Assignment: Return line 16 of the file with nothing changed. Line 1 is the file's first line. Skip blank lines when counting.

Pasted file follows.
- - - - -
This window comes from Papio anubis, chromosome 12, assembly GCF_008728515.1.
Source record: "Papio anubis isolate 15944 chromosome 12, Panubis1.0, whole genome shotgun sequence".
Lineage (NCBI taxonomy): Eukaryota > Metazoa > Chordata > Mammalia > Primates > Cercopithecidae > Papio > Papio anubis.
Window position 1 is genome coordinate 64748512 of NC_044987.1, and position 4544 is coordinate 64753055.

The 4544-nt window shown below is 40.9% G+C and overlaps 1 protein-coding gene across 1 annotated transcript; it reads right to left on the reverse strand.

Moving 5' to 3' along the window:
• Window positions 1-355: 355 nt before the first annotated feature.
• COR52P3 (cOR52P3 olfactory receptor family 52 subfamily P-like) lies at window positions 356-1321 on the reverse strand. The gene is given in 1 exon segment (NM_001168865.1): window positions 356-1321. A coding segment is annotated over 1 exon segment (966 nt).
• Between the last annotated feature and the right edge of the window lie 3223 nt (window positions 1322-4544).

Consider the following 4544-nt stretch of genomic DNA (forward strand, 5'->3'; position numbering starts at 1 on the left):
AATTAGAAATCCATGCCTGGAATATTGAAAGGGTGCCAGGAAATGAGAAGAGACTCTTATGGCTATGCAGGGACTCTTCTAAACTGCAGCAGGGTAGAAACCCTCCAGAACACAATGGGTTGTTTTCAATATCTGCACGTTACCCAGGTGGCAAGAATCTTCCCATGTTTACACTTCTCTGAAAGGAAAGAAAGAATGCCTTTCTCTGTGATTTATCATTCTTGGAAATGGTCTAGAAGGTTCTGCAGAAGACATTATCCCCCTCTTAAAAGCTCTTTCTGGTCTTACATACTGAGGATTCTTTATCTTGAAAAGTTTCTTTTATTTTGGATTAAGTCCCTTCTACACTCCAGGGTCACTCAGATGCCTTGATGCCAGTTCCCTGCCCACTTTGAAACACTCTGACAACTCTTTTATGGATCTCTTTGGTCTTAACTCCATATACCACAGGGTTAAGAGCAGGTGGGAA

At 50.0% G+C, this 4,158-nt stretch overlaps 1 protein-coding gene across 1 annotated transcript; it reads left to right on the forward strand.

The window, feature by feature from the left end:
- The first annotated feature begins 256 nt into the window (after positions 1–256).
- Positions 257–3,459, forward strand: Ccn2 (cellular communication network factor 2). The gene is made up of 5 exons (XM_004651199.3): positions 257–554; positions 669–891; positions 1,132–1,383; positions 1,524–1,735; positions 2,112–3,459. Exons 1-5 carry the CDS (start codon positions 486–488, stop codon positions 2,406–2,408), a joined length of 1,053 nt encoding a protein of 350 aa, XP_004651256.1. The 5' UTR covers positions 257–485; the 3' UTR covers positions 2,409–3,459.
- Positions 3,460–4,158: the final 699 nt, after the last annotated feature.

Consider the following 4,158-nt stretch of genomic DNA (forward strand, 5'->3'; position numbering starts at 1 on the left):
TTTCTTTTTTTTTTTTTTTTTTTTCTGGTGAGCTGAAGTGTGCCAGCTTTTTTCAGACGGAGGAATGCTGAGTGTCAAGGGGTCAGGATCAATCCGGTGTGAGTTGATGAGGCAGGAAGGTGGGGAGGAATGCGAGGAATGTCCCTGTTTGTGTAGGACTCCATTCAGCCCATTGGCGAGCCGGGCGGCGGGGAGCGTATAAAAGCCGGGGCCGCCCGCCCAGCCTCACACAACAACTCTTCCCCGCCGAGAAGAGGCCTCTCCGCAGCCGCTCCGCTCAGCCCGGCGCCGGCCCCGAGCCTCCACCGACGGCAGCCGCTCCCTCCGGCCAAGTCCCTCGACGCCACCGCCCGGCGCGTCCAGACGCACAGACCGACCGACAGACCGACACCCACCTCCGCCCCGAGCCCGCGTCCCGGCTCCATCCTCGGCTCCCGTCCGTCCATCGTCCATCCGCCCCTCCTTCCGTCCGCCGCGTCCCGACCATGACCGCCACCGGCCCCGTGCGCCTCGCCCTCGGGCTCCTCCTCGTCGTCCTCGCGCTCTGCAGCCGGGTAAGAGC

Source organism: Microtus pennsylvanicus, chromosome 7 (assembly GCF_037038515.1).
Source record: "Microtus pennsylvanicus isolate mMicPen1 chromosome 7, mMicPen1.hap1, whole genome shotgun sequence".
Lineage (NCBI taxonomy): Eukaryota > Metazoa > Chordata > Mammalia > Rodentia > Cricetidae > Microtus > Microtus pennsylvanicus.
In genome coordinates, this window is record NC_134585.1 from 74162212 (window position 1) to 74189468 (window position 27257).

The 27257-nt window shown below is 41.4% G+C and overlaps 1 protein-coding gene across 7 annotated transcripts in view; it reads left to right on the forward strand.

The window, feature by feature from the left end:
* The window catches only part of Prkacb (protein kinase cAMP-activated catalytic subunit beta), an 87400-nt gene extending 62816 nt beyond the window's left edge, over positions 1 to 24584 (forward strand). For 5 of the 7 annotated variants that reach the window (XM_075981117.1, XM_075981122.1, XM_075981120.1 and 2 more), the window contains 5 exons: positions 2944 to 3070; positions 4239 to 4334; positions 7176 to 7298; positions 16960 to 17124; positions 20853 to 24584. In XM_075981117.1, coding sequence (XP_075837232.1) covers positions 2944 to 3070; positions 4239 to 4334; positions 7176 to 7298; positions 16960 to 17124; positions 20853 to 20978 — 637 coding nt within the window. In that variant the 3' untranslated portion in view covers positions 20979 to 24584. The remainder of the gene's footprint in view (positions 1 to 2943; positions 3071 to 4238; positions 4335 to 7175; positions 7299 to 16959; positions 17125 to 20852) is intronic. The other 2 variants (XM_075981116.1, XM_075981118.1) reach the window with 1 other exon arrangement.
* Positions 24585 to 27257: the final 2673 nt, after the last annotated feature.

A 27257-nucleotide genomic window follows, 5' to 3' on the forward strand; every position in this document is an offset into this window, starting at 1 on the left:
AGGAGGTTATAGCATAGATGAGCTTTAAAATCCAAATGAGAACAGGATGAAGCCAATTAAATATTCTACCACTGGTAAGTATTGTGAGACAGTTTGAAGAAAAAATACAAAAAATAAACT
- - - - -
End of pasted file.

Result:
- Positions 3,460–4,158: the final 699 nt, after the last annotated feature.